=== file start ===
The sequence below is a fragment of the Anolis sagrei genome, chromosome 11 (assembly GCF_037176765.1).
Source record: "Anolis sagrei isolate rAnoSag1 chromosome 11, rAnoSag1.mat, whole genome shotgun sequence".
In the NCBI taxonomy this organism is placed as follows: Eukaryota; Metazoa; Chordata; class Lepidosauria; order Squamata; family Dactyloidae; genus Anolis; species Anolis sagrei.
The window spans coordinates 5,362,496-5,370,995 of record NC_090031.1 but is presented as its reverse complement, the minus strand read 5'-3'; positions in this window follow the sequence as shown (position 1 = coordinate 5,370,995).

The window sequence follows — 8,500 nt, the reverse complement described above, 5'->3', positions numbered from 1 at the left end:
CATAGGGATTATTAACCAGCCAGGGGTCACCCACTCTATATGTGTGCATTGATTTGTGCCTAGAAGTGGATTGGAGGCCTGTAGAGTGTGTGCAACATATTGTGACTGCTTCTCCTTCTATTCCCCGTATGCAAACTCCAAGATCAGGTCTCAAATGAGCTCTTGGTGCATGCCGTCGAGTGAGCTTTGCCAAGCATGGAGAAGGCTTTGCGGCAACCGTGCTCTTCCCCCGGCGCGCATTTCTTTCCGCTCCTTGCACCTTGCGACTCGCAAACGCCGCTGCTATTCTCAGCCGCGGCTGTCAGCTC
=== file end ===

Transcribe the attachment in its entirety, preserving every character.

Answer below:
The sequence below is a fragment of the Anolis sagrei genome, chromosome 11 (assembly GCF_037176765.1).
Source record: "Anolis sagrei isolate rAnoSag1 chromosome 11, rAnoSag1.mat, whole genome shotgun sequence".
In the NCBI taxonomy this organism is placed as follows: Eukaryota; Metazoa; Chordata; class Lepidosauria; order Squamata; family Dactyloidae; genus Anolis; species Anolis sagrei.
The window spans coordinates 5,362,496-5,370,995 of record NC_090031.1 but is presented as its reverse complement, the minus strand read 5'-3'; positions in this window follow the sequence as shown (position 1 = coordinate 5,370,995).

The window sequence follows — 8,500 nt, the reverse complement described above, 5'->3', positions numbered from 1 at the left end:
CATAGGGATTATTAACCAGCCAGGGGTCACCCACTCTATATGTGTGCATTGATTTGTGCCTAGAAGTGGATTGGAGGCCTGTAGAGTGTGTGCAACATATTGTGACTGCTTCTCCTTCTATTCCCCGTATGCAAACTCCAAGATCAGGTCTCAAATGAGCTCTTGGTGCATGCCGTCGAGTGAGCTTTGCCAAGCATGGAGAAGGCTTTGCGGCAACCGTGCTCTTCCCCCGGCGCGCATTTCTTTCCGCTCCTTGCACCTTGCGACTCGCAAACGCCGCTGCTATTCTCAGCCGCGGCTGTCAGCTC